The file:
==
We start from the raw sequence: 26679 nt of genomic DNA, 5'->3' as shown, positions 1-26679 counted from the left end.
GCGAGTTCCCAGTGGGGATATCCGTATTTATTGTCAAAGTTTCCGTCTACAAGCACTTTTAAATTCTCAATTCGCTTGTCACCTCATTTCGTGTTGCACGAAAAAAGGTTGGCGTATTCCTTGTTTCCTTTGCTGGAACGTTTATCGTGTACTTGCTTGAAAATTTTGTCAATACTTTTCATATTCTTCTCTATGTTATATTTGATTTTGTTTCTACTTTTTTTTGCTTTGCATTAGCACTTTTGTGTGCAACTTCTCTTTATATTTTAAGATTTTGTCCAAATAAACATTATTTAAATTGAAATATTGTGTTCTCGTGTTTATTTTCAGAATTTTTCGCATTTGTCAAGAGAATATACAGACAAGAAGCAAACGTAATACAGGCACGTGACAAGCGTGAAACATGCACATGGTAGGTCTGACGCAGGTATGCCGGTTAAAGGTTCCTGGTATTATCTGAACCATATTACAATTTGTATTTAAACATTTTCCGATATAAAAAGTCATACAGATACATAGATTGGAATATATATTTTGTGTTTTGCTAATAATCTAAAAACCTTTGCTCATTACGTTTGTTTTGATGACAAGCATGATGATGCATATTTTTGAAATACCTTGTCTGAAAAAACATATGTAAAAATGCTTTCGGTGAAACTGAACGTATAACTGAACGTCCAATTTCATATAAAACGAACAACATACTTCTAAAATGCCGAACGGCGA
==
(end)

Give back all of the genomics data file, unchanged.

We start from the raw sequence: 26679 nt of genomic DNA, 5'->3' as shown, positions 1-26679 counted from the left end.
GCGAGTTCCCAGTGGGGATATCCGTATTTATTGTCAAAGTTTCCGTCTACAAGCACTTTTAAATTCTCAATTCGCTTGTCACCTCATTTCGTGTTGCACGAAAAAAGGTTGGCGTATTCCTTGTTTCCTTTGCTGGAACGTTTATCGTGTACTTGCTTGAAAATTTTGTCAATACTTTTCATATTCTTCTCTATGTTATATTTGATTTTGTTTCTACTTTTTTTTGCTTTGCATTAGCACTTTTGTGTGCAACTTCTCTTTATATTTTAAGATTTTGTCCAAATAAACATTATTTAAATTGAAATATTGTGTTCTCGTGTTTATTTTCAGAATTTTTCGCATTTGTCAAGAGAATATACAGACAAGAAGCAAACGTAATACAGGCACGTGACAAGCGTGAAACATGCACATGGTAGGTCTGACGCAGGTATGCCGGTTAAAGGTTCCTGGTATTATCTGAACCATATTACAATTTGTATTTAAACATTTTCCGATATAAAAAGTCATACAGATACATAGATTGGAATATATATTTTGTGTTTTGCTAATAATCTAAAAACCTTTGCTCATTACGTTTGTTTTGATGACAAGCATGATGATGCATATTTTTGAAATACCTTGTCTGAAAAAACATATGTAAAAATGCTTTCGGTGAAACTGAACGTATAACTGAACGTCCAATTTCATATAAAACGAACAACATACTTCTAAAATGCCGAACGGCGA